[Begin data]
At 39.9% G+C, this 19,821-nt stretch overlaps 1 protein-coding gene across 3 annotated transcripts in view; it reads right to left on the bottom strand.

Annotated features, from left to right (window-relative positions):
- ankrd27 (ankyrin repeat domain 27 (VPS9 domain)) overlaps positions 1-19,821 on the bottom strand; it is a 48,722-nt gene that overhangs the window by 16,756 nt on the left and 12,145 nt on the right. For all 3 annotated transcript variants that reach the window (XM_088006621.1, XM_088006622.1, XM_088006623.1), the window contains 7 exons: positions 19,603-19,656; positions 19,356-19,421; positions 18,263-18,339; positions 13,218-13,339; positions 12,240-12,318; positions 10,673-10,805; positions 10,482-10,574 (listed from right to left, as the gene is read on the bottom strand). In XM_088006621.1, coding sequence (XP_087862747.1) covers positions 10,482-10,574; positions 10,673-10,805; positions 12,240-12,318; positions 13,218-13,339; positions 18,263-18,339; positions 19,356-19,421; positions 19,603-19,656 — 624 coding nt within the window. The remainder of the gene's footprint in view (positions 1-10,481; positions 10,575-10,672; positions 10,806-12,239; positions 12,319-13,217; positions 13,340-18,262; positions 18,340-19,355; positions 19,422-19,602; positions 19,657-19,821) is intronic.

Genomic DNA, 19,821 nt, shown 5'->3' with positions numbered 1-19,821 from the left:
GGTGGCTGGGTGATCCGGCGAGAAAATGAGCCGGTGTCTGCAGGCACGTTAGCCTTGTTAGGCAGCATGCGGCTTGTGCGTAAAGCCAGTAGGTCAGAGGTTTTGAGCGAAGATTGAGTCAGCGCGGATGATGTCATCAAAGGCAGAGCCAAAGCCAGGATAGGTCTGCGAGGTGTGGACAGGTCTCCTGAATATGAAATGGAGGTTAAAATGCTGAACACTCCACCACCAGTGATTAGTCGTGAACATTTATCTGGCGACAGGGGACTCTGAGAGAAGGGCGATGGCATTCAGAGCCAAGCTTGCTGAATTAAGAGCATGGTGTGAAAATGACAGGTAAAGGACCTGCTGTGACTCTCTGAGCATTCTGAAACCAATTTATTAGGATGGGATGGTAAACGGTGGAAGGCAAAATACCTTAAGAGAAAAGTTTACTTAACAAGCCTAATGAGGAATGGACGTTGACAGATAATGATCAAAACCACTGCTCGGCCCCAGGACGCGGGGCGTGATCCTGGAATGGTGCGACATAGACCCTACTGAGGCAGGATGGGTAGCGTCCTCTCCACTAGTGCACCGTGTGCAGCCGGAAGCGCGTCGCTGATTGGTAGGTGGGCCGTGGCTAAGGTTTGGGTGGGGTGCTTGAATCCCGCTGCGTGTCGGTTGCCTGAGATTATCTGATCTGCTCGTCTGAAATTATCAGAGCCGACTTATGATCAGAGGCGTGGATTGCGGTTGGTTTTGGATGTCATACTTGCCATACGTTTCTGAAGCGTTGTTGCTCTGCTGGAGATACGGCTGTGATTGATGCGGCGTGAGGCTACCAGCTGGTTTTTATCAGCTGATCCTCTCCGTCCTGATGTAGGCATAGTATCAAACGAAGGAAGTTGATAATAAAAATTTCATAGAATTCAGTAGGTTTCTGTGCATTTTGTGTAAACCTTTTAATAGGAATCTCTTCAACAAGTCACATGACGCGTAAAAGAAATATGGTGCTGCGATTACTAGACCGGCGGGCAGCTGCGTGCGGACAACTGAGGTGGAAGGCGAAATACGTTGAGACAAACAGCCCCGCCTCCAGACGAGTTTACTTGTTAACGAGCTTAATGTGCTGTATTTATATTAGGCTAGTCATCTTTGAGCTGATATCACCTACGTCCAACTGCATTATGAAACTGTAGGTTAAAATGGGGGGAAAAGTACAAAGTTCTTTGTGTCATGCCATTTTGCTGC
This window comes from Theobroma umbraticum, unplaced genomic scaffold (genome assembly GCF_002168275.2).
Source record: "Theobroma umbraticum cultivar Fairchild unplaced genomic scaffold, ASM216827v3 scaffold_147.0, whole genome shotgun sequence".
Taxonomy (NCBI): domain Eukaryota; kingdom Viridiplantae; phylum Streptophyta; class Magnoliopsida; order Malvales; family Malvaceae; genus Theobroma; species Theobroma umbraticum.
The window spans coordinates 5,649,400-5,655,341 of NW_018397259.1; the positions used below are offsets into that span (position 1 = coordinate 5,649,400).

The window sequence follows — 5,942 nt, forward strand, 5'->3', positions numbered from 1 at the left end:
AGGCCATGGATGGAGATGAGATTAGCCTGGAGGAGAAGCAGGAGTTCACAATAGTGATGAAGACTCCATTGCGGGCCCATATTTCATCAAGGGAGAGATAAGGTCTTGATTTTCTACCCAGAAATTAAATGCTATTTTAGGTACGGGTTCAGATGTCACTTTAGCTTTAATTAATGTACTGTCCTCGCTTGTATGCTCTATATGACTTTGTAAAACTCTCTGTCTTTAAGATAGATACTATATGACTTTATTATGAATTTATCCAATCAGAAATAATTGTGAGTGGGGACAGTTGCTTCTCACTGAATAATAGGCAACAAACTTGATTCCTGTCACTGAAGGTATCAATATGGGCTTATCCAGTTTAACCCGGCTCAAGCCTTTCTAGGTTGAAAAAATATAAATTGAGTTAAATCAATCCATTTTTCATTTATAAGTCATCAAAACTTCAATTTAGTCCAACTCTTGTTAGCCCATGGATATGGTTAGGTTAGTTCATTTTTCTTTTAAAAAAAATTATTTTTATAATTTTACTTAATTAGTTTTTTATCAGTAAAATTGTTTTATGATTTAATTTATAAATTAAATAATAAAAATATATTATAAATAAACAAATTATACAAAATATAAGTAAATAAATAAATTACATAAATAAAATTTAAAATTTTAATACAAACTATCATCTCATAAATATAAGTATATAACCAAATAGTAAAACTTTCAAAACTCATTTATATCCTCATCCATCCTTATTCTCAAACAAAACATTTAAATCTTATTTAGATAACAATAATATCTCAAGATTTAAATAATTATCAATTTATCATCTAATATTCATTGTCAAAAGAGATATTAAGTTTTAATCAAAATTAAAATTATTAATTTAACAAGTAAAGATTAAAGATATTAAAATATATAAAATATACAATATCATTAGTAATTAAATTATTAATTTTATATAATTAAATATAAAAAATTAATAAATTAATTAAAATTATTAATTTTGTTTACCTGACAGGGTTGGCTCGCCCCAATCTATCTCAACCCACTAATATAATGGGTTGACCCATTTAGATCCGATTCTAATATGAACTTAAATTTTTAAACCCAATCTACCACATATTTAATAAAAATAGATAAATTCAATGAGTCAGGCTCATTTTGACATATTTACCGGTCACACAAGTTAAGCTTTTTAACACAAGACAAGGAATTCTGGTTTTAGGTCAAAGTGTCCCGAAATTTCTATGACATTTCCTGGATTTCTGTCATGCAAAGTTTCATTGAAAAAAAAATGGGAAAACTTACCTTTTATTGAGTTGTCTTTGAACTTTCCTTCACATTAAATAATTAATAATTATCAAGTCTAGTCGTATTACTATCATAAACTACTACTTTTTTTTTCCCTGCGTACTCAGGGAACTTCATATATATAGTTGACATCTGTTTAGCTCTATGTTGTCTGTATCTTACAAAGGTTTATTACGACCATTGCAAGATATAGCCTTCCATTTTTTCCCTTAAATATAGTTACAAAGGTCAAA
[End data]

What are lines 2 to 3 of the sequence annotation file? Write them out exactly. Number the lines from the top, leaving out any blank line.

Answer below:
Annotated features, from left to right (window-relative positions):
- ankrd27 (ankyrin repeat domain 27 (VPS9 domain)) overlaps positions 1-19,821 on the bottom strand; it is a 48,722-nt gene that overhangs the window by 16,756 nt on the left and 12,145 nt on the right. For all 3 annotated transcript variants that reach the window (XM_088006621.1, XM_088006622.1, XM_088006623.1), the window contains 7 exons: positions 19,603-19,656; positions 19,356-19,421; positions 18,263-18,339; positions 13,218-13,339; positions 12,240-12,318; positions 10,673-10,805; positions 10,482-10,574 (listed from right to left, as the gene is read on the bottom strand). In XM_088006621.1, coding sequence (XP_087862747.1) covers positions 10,482-10,574; positions 10,673-10,805; positions 12,240-12,318; positions 13,218-13,339; positions 18,263-18,339; positions 19,356-19,421; positions 19,603-19,656 — 624 coding nt within the window. The remainder of the gene's footprint in view (positions 1-10,481; positions 10,575-10,672; positions 10,806-12,239; positions 12,319-13,217; positions 13,340-18,262; positions 18,340-19,355; positions 19,422-19,602; positions 19,657-19,821) is intronic.